Last night I slept really badly due to a combination of the sauna-like heat of our rooftop apartment as the temperature creeps upwards every day, a pack of howling, fighting dogs outside and at least one hungry mossie. After hours of tossing and turning, I stumbled to class bleary-eyed, bracing myself for an unpleasant Mysore practice.
However, strangely, my practice felt really good this morning. I felt open and supple. The jump-throughs seemed slightly arduous but drop-backs felt good. Good job, as at that point there were only around five people left in the shala (I’m in the last batch and appear to have a relatively slow breath so am always one of the last out) and Sharath was watching me with his eagle eye even though he was on the other side of the room. As I prepared to drop back he chivvied me along with a firm ‘Gooooo!’. He doesn’t like it when we faff around…!
Anyway, the three drop-backs felt easy and good in my spine – even coming back up seemed relatively effortless today. So much so, in fact, that the adjuster tried to take my hand to my ankle for the first time – perhaps she was given the nod by Sharath, as he is always watching closely, to see how far people can go in their drop-backs. I’ve never caught my ankles before, therefore my mind and body collaborated and chose to freak out at that point. I tensed up in the shoulders and upper back and seemed unable to work out where my ankles were, my hand flailing around in mid-air. As I came back up, exhilarated and disappointed in equal measures, the helper gave me a lovely smile and said, ‘Next time’. Sharath was nowhere to be seen.
Hey-ho. Perhaps that had been my chance to show Sharath I was ready for pasasana, and I had failed the test. But I was pleased to note how little this bothered me. One of the great things that is happening to me at the shala is how my ego is deflating and how any sense of needing to perform or to be better than I am right now is fading fast. Back home, I’m often one of the more ‘advanced’ practitioners in the room at my local studio (I know you can’t measure yoga progress on asanas alone, but you know what I mean!), which brings with it a self-induced pressure to live up to expectations. I know this is all in my head and the expectations are mine alone; in reality everyone is far more busy getting on with their own practice to bother about mine, but it harks back to a long-held pressure that I tend to put on myself to strive for perfection, to try and be the best, to impress; and this pressure, itself, stems from a deeply-rooted belief that I’m not good enough as I am. A fool’s game I know, but hard to shed when you’ve been applying that pressure onto yourself for as long as you can remember. And I suspect I’m not the only ashtangi in the world who carries the burden of this core belief… 😉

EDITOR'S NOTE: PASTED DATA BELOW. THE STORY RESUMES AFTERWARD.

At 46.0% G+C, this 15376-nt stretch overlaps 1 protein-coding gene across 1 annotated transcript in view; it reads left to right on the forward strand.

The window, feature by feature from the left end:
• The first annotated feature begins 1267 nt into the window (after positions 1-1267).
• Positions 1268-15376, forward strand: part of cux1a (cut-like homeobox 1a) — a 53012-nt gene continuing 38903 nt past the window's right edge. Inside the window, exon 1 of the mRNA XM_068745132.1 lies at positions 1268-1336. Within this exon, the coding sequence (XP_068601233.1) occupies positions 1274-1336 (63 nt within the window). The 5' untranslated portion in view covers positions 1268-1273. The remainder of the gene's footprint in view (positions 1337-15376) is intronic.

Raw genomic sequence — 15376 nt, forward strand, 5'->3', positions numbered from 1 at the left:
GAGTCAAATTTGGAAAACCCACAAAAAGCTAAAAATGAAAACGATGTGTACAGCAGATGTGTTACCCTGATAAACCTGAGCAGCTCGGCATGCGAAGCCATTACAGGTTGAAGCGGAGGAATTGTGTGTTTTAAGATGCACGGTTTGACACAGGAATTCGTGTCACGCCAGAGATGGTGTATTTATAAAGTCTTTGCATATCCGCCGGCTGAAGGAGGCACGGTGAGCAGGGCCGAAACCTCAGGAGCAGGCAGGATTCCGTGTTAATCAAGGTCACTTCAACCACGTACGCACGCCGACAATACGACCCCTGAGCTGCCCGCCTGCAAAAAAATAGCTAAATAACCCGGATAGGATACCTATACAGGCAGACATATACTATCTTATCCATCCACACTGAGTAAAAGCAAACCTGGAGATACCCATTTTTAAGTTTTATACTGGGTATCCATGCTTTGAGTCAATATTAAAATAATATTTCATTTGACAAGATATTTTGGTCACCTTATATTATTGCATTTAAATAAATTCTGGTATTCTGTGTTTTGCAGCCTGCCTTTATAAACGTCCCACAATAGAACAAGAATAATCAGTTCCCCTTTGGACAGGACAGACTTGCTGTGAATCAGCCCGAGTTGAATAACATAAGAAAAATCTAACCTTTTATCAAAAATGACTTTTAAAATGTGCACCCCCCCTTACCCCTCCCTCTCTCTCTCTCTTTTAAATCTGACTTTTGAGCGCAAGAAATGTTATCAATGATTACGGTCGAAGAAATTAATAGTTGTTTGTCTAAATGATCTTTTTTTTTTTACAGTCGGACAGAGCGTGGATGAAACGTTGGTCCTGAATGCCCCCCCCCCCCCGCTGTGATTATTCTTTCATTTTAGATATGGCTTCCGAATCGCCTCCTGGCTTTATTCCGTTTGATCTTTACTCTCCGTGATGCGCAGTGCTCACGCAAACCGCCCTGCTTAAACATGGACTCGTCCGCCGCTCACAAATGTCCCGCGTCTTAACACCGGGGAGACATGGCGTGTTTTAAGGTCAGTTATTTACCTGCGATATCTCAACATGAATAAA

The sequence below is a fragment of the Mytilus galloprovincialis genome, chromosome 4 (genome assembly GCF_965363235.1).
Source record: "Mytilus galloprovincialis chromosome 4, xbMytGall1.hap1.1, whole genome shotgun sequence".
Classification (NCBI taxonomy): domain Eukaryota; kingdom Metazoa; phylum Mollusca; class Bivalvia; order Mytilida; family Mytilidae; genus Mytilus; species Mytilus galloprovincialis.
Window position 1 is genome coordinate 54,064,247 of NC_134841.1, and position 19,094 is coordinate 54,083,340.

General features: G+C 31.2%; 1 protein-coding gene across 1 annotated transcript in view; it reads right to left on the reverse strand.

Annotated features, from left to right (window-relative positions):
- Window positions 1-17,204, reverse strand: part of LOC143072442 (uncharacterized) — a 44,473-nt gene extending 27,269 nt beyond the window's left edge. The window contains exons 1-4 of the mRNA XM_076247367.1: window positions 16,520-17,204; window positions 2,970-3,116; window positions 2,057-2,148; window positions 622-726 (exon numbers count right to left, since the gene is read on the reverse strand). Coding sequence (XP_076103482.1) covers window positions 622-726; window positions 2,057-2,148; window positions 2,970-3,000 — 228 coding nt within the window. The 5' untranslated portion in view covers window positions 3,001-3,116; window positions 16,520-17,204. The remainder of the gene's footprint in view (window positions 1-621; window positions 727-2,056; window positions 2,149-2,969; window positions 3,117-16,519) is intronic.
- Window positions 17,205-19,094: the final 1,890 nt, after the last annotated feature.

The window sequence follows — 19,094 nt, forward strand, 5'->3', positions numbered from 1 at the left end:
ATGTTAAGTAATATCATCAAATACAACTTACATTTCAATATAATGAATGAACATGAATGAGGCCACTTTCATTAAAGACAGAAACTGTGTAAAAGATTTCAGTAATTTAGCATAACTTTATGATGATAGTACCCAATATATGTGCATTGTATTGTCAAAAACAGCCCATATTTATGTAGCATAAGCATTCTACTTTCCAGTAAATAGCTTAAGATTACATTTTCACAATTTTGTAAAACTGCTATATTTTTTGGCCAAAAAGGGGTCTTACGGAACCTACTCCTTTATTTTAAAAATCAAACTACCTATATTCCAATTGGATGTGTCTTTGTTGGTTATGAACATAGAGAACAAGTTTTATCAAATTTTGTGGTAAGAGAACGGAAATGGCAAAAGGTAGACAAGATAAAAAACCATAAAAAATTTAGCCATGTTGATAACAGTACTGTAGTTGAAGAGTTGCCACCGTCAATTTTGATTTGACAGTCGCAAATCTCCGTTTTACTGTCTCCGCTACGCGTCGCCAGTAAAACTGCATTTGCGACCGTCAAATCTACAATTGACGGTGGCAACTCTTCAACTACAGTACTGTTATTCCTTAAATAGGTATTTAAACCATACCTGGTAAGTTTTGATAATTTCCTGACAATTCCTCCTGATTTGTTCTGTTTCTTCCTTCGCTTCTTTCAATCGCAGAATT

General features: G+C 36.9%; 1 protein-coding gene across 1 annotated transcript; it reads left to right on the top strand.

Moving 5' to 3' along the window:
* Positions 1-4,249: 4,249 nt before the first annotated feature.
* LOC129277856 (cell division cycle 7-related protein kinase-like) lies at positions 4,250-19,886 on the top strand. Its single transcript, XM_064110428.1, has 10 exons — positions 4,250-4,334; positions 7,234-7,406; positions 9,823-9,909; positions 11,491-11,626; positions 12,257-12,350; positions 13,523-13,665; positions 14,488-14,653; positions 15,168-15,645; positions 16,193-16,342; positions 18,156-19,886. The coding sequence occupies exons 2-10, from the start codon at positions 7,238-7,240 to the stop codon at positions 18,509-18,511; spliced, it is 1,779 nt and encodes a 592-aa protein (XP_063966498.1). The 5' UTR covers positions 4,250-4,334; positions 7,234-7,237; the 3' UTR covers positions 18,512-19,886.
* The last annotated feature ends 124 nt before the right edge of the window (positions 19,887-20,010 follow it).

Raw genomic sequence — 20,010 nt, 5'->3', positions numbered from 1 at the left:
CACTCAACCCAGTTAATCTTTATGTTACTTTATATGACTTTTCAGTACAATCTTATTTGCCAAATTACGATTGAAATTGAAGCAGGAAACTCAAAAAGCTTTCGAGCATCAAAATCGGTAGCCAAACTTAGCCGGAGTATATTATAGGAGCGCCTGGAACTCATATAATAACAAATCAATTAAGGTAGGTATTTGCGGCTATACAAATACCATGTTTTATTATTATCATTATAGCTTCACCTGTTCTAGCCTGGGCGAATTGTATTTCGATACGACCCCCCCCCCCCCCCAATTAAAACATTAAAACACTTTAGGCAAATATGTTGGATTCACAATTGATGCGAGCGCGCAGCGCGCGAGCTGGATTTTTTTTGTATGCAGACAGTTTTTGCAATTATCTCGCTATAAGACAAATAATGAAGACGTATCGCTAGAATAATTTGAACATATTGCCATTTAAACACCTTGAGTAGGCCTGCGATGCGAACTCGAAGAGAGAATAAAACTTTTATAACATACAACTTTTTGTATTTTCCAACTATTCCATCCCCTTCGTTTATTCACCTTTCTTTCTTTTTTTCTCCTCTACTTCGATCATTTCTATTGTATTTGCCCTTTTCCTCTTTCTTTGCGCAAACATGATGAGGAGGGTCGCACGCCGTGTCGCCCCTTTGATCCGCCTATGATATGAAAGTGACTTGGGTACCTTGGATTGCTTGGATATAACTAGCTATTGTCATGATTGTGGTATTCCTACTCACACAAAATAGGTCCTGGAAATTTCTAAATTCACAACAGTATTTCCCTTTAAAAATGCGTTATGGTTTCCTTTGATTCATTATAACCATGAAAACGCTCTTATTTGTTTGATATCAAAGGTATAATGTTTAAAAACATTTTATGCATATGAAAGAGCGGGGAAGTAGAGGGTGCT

So, my current big challenge in life is to tackle and change this erroneous core belief, and being at the shala seems to be helping me loads. Here, I am one of the beginners, I am almost invisible, but in a really good way. I find it both humbling and liberating. I feel free to enjoy my practice as it is, to really inhabit my practice, relish the postures and the breath, and feel good about it. I’m not looking around and comparing myself to others (OK, occasionally my drishti strays when I see someone doing something totally ‘out there’ awesome, but only to think ‘Wow, good on’em’, rather than’When will that be me?’).
It’s a revelation, I tell you. And one that I hope I can continue back home, as I know this is how your practice should always feel – exactly that: ‘your’ practice, not anyone else’s. I guess it’s why I’ve always loved my self-practice so much, but the challenge is to bring that same level of inner focus to the class setting.
Anyway, I appear to have gone off on a massive tangent! What I meant to blog about was why my practice felt so good when my sleep had been so bad. As I pondered this conundrum, I remembered something we had learnt on the anatomy course over the weekend. Ken introduced us to a ‘hot’ new idea, making waves in the anatomy world due to a youtube clip gone viral. This hot topic is the concept of ‘fuzz’ in the body. Fuzz is what happens around eight hours after you exercise, whilst you are at rest, immobile or asleep. During this rest time, extra filamentous fibres grow between muscle fibres within muscles and between muscles themselves, knitting them together. This process is what strengthens the muscles that have been worked. This is why, when you wake up, you need to stretch, because this ‘melts’ the fuzz and brings movement back, allowing muscles to slide over each other once more. Conversely, if you don’t move, more and more fibres build up, and movement becomes more and more difficult.
So… because I had a restless night, with lots of movement, getting up for water, the loo etc, not as much fuzz built up, and my body felt more open, although also a bit less strong. The increasing morning warmth is probably helping too. Interesting, huh? Anyway, don’t take my word for it, watch ‘The Fuzz Speech’ below, by the guy who has coined the term. It’s very entertaining and very interesting if you’re into anatomy – but warning, it contains brief footage of actual cadavers, just in case you’re squeamish.
(Random aside: I’ve met a few people who work with dead bodies in my time, and they all seem to share some similar characteristics: a slightly wild look in their eye, slight social awkwardness but also being really nice, funny people. I was just musing about this with Chris and realised that they’re probably so mellow due to the relatively relaxing nature of the job: their work is rarely likely to be frenetic or hectic – cadavers operate at the slow pace of decay, plus they don’t ever answer back or give you hassle!)
A tenuously relevant giff for Hot Fuzz fans out there… 😉
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